EA-Zynga battle could mean game over for copycats

Is it cloning or copyright infringement? The case between the two video game companies could set a legal precedent in the industry.

By MSN Money Partner Aug 7, 2012 5:00PM

By Therese Poletti


Will social game copycats get some comeuppance?


A lawsuit filed on Friday by Electronic Arts (EA) against social game company Zynga (ZYGA) touches on a key issue in the development of lightweight social games: the outright mimicry of a concept of a game. At issue is whether Zynga went too far in its imitation of a popular EA game on Facebook, "The Sims Social," with its newest game called "The Ville."


If the case goes all the way to a trial, it could even set a legal precedent.


Zynga is infamous in the video game business for taking the concept of a popular game created by much smaller developers, copying it, and making it more successful. In its complaint, EA wrote that after seeing the success of EA's "The Sims Social" game, "Zynga turned to its well-known competitive playbook: 'Steal someone else's game. Change its name.' "


The suit from EA also further pressured Zynga's embattled shares, which were down nearly 70% since its IPO.


EA also makes this point in a blog post by Lucy Bradshaw, general manager of Maxis, the studio that develops "The Sims." In an astute PR move, EA is claiming that its suit is also acting on behalf of the rest of the industry.


"Maxis isn't the first studio to claim that Zynga copied its creative product," Bradshaw wrote on Friday. "But we are the studio that has the financial and corporate resources to stand up and do something about it. Infringing a developer's copyright is not an acceptable practice in game development. By calling Zynga out on this illegal practice, we hope to have a secondary effect of protecting the rights of other creative studios who don't have the resources to protect themselves."


While many in the industry are gleeful about the possibility of just desserts for a company that still riles up many in the industry, Zynga isn't alone in its copying of game ideas. In fact, in Zynga's statement on Friday, the company noted that it was "ironic that EA brings this suit shortly after launching ‘SimCity Social,' which bears an uncanny resemblance to Zynga's CityVille game," Zynga general counsel Reggie Davis said. "Nonetheless, we plan to defend our rights to the fullest extent possible."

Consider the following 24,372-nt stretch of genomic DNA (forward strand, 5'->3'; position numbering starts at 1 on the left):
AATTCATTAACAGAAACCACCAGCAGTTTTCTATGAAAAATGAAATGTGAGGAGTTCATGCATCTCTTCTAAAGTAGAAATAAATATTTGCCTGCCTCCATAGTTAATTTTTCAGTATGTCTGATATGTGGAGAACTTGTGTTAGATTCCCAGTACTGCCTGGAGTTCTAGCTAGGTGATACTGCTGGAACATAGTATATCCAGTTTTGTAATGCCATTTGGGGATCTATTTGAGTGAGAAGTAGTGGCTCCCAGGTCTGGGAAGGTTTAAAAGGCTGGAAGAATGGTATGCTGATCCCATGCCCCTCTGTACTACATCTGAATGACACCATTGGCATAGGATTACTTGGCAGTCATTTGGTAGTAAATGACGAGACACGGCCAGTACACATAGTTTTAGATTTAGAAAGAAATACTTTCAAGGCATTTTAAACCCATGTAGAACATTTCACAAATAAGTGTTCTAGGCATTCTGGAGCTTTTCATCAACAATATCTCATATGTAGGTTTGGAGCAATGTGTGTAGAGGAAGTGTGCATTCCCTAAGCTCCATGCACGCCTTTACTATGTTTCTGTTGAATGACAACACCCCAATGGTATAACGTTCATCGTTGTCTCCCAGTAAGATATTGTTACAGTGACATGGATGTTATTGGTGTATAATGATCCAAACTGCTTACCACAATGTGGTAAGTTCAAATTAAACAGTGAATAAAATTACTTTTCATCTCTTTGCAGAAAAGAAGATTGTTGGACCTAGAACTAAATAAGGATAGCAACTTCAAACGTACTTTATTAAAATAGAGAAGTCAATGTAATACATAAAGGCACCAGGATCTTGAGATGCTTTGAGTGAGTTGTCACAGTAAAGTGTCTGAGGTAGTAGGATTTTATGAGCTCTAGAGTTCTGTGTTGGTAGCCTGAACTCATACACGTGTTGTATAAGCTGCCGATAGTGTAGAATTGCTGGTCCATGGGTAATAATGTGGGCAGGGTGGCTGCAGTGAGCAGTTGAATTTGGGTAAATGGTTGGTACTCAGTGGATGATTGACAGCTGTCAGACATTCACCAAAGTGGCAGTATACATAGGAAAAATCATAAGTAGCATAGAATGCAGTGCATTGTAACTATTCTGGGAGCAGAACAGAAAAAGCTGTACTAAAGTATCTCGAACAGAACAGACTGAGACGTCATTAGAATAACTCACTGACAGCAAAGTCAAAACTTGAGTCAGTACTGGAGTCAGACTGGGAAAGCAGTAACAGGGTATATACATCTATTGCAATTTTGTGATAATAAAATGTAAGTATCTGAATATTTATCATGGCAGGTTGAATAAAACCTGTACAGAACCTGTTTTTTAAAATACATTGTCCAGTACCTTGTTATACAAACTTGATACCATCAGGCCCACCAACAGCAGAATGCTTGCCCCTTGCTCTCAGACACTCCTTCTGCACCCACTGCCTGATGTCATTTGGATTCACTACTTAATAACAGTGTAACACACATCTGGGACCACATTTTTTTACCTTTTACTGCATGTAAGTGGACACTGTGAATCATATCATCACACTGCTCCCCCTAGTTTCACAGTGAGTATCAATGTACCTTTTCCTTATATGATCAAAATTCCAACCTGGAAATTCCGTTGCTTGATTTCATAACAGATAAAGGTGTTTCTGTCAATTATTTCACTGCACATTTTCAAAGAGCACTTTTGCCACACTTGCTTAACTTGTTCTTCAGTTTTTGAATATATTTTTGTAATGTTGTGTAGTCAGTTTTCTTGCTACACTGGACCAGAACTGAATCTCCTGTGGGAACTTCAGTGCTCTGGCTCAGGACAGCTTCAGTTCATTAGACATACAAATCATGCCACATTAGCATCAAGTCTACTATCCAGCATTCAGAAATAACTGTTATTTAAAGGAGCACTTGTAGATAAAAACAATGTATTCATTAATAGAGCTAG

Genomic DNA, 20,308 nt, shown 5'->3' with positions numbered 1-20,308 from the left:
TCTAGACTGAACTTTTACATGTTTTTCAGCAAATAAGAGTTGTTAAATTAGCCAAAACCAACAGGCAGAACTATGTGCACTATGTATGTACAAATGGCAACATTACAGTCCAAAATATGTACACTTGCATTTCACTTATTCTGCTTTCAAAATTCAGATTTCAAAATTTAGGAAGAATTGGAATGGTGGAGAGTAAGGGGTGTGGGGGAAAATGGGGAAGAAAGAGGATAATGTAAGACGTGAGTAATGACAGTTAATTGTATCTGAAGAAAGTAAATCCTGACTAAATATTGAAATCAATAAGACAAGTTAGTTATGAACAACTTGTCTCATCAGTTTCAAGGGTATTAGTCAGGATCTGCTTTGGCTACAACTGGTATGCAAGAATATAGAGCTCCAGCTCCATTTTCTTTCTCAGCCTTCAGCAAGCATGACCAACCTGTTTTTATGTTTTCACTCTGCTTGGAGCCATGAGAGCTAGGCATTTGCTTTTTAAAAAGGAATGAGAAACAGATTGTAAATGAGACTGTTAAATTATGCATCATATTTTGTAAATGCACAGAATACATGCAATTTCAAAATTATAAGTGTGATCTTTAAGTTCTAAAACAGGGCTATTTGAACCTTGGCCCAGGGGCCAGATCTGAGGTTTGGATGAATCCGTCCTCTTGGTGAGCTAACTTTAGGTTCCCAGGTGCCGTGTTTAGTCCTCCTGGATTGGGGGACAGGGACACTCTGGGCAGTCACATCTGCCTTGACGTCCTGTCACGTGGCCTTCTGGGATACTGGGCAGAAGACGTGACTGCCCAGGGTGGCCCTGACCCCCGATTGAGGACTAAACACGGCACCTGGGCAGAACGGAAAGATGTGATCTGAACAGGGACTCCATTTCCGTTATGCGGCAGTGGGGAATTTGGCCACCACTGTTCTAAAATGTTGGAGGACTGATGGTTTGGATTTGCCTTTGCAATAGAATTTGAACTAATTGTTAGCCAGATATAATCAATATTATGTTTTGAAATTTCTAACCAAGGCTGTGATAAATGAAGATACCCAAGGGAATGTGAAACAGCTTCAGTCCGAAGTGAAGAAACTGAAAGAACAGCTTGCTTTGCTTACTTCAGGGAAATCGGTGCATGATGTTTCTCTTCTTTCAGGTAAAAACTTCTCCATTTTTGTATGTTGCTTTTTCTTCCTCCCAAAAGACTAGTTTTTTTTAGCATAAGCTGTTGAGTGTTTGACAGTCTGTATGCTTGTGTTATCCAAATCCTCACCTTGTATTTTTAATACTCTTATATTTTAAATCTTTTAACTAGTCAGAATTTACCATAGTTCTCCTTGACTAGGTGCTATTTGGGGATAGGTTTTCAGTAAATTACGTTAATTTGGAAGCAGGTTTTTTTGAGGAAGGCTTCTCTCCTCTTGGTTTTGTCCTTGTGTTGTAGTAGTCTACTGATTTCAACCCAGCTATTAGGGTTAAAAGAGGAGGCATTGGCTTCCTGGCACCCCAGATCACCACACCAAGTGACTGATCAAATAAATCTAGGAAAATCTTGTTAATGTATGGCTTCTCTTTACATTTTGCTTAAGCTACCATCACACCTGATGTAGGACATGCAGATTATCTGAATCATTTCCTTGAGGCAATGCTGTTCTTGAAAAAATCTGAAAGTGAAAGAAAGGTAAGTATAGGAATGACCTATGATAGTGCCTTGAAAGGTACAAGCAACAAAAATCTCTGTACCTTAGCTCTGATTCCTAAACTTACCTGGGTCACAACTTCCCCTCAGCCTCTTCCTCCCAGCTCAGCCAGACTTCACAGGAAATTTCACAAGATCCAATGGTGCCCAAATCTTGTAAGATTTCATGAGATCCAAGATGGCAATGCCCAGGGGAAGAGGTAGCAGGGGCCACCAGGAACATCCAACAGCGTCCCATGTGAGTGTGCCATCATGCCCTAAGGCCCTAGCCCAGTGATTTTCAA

Cloning is common
In general, copying a concept or an idea is not copyright infringement.


"In copyright law, you are not allowed to have a copyright on the process or the idea," said Greg Lastowka, a professor of law at Rutgers School of Law-Camden, who specializes in intellectual property, technology and law. "Cloning games is pretty common on the Facebook platform. And I think that this is going to be interesting because there have always been questions as to whether the cloning has gone as far as to go to copyright infringement."


But in EA's case, though, it offers many examples of how Zynga went too far copying EA's game, "The Sims Social," and it also offered examples of how its other games, such as the once-popular FarmVille, that mimicked popular concepts, also copied the look and feel of FarmTown developed by a company called SlashKey, and offered a side-by-side screen shot view.


As examples of how Zynga "copied and misappropriated the original and distinctive expressive elements of "The Sims Social," EA said in its complaint that Zynga copied "animation sequences, visual arrangements, characters' motions and actions, and other unique audiovisual elements," so much that "the two games are nearly indistinguishable."


It points to many stories in the press about "The Ville," which noted the similarities, such as our colleagues at All Things D, who wrote that the game was "shockingly similar to Electronic Arts' ‘The Sims Social,' and frankly, at times, it is hard to tell the two apart."


The case could hinge on whether EA can show that Zynga's alleged copying of details and mechanics went so far that it confused consumers.


Michael Pachter, a Wedbush Securities analyst, wrote in a note that he believed the case is a "close call."


"We agree that the direct copying of skin tone colors, for example, is a likely copyright infringement, but think that such items are easily remedied," Pachter wrote. "On the other hand, the copying of refrigerator dimensions appears harmless to us. We think that Zynga is likely to change many aspects of its game over the next several months... However, EA will likely allege that the damage has already been done."


The case proves to be a fascinating one, should it go all the way to a jury trial, as EA is requesting. And it could have implications that are wide-ranging for developers of these casual games, and especially Zynga.


"If EA wins, and there is an opinion that says this is copyright infringement, that will force Zynga to be more independently creative, rather than figure out what games are big hits," said Lastowka of Rutgers, who has also written a book called "Virtual Justice." "I'm hoping it doesn't settle, a lot of game developers are eager to get clarity on this."


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Aug 8, 2012 11:56AM
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